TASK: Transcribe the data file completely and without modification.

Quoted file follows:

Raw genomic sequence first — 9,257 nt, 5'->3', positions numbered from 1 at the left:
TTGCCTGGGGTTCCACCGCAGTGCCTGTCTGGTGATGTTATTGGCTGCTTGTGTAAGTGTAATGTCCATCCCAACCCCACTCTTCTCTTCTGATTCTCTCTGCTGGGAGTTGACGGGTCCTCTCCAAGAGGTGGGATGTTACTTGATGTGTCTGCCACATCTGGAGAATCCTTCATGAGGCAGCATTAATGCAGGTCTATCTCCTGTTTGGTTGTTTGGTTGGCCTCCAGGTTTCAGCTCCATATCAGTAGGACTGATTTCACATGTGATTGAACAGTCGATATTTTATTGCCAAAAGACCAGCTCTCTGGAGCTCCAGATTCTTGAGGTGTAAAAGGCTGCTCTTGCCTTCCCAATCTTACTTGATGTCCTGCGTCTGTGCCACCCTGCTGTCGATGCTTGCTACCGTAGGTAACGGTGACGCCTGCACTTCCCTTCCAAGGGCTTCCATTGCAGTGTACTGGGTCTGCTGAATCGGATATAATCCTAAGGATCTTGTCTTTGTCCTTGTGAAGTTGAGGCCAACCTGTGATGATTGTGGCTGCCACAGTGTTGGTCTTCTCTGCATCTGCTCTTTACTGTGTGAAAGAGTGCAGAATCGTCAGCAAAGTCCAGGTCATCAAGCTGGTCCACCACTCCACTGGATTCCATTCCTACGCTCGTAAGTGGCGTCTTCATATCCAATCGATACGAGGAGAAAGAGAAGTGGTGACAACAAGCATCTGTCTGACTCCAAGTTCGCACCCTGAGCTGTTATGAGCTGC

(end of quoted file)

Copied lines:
Raw genomic sequence first — 9,257 nt, 5'->3', positions numbered from 1 at the left:
TTGCCTGGGGTTCCACCGCAGTGCCTGTCTGGTGATGTTATTGGCTGCTTGTGTAAGTGTAATGTCCATCCCAACCCCACTCTTCTCTTCTGATTCTCTCTGCTGGGAGTTGACGGGTCCTCTCCAAGAGGTGGGATGTTACTTGATGTGTCTGCCACATCTGGAGAATCCTTCATGAGGCAGCATTAATGCAGGTCTATCTCCTGTTTGGTTGTTTGGTTGGCCTCCAGGTTTCAGCTCCATATCAGTAGGACTGATTTCACATGTGATTGAACAGTCGATATTTTATTGCCAAAAGACCAGCTCTCTGGAGCTCCAGATTCTTGAGGTGTAAAAGGCTGCTCTTGCCTTCCCAATCTTACTTGATGTCCTGCGTCTGTGCCACCCTGCTGTCGATGCTTGCTACCGTAGGTAACGGTGACGCCTGCACTTCCCTTCCAAGGGCTTCCATTGCAGTGTACTGGGTCTGCTGAATCGGATATAATCCTAAGGATCTTGTCTTTGTCCTTGTGAAGTTGAGGCCAACCTGTGATGATTGTGGCTGCCACAGTGTTGGTCTTCTCTGCATCTGCTCTTTACTGTGTGAAAGAGTGCAGAATCGTCAGCAAAGTCCAGGTCATCAAGCTGGTCCACCACTCCACTGGATTCCATTCCTACGCTCGTAAGTGGCGTCTTCATATCCAATCGATACGAGGAGAAAGAGAAGTGGTGACAACAAGCATCTGTCTGACTCCAAGTTCGCACCCTGAGCTGTTATGAGCTGC